Glatt was at Del Mar last Saturday to send out Collusion Illusion to win the Grade II Best Pal Stakes. The 2-year-old colt rallied from fifth to win by 1 1/4 lengths.
Collusion Illusion now is two for two after winning a July 21 maiden contest at Del Mar. He races for the partnership of Dan Agnew, Rodney Orr, Gerry Schneider and John Xitco.
The following day, Glatt was at Emerald Downs to saddle Law Abidin Citizen for the 84th running of the $200,000 Longacres Mile, a Grade III event and the richest race in the Pacific Northwest.
This year’s Longacres Mile was a thriller. It came down to a three-way photo finish for the win between 6-1 Law Abidin Citizen, 3-5 favorite Anyportinastorm and 26-1 Restrainedvengence.
Law Abidin Citizen officially prevailed by a head (though it sure looked more like a nose to me when I saw the photo). Anyportinastorm ran way too good to lose, especially considering he carried top weight of 124 pounds, five more than the winner. But Anyportinastorm had to settle for second in the field of 11 while finishing a neck in front of Restrainedvengence in third. There was a gap of 6 1/2 lengths back to Sold Wager in fourth.
By the way, those in attendance at Emerald Downs or watching via the simulcast broadcast heard the track’s television commentator, Joe Withee, have to step in at the last minute and call the race from ground level while watching it on a TV monitor. Track announcer Tom Harris was unable to call it because the sound system went down just before the race. Withee did a superlative job under trying circumstances.
Law Abidin Citizen has three of the same owners — Agnew, Schneider and Xitco — as Collusion Illusion. Not only that, both Law Abidin Citizen and Collusion Illusion are both Kentucky-bred sons of Twirling Candy.
Abel Cedillo rode Law Abidin Citizen, who now has two graded stakes wins to his credit. The 5-year-old gelding was victorious in the Grade III San Simeon Stakes down the hill on the grass at Santa Anita last March 31. The Longacres Mile was his sixth win from 26 lifetime starts.
Law Abdin Citzen’s final time last Sunday was a commendable 1:34.08. He was credited with a 96 Beyer Speed Figure.
The Longacres Mile was run at Longacres from 1935-1992, then at Yakima Meadows from 1993-95. It has been run at Emerald Downs from 1996 to this year. Below are the Beyer Speed Figures recorded by Longacres Mile winners going back to 1992:
2019 Law Abidin Citizen (96)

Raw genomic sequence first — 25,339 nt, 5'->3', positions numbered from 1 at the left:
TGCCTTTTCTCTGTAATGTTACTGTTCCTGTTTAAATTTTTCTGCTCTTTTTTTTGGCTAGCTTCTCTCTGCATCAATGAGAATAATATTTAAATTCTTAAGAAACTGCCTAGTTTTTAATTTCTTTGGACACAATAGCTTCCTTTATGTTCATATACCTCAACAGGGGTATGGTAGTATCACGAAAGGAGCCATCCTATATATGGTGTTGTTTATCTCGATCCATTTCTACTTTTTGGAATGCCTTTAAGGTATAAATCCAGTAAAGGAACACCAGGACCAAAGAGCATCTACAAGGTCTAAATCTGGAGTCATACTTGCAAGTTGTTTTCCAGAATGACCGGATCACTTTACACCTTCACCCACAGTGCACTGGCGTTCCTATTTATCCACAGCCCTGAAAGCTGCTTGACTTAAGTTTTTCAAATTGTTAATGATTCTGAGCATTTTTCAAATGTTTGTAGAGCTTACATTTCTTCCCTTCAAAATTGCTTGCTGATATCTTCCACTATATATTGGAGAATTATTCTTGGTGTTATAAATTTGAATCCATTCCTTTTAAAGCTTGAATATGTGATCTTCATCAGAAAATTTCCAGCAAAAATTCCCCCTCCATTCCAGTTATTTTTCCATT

2018 Barkley (94)
2017 Gold Rush Dancer (97)
2016 Point Piper (103)
2015 Stryker Phd (99)
2014 Stryker Phd (97)
2013 Herbie D (100)
2012 Taylor Said (98)
2011 Awesome Gem (96)
2010 Noosa Beach (99)
2009 Assessment (94)
2008 Wasserman (90)
2007 The Great Face (91)
2006 Flamethrowintexan (101)
2005 No Giveaway (93)
2004 Adreamisborn (99)
2003 Sky Jack (105)
2002 Sabertooth (96)
2001 Irisheyesareflying (100)
2000 Edneator (104)
1999 Budroyale (106)
1998 Wild Wonder (111)
1997 Kid Katabatic (105)
1996 Isitingood (105)
1995 L.J. Express (94)
1994 Want a Winner (87)
1993 Adventuresome Love (93)
1992 Bolulight (106)
AN EXTRA SPECIAL VICTORY FOR THE TRAINER
Winning a Longacres Mile was extra special for the 46-year-old Glatt. That’s mainly because he grew up not too many furlongs from Emerald Downs.
“Glatt grew up on a five-acre farm in Auburn, the son of Ron Glatt, who worked [as a trainer] at Longacres in Renton before it closed in 1992,” The Seattle Times’ Scott Hansen wrote in his recap of last Sunday’s Longacres Mile. “Father and son were together for the big win.”
Mark Glatt has been based in Southern California for a couple of decades. But because of his Northwest roots, he appreciates the magnitude of winning the Longacres Mile, a race steeped in history and the most coveted prize in that region of the country.
“I’ve been watching this race since I was a kid,” Glatt said, adding that it was “cool” to win it.
Ron Glatt is a native of Spokane, Wash. When he was a youngster, he would ride his bike five miles from his home to Playfair Race Course. He would climb over the fence to get into the stable area.
“A lot of times they would throw me out,” Ron Glatt told me when I interviewed him at Playfair back in 1977 for a Daily Racing Form column. “But I’d just climb right back over the fence.”
In the seventh and eighth grades, Glatt got a job walking hots at Playfair for Glen Williams, who became one of the most successful trainers in that part of the nation. In 1975, Williams took over the racing secretary duties at Longacres, a position he held until his retirement in 1989.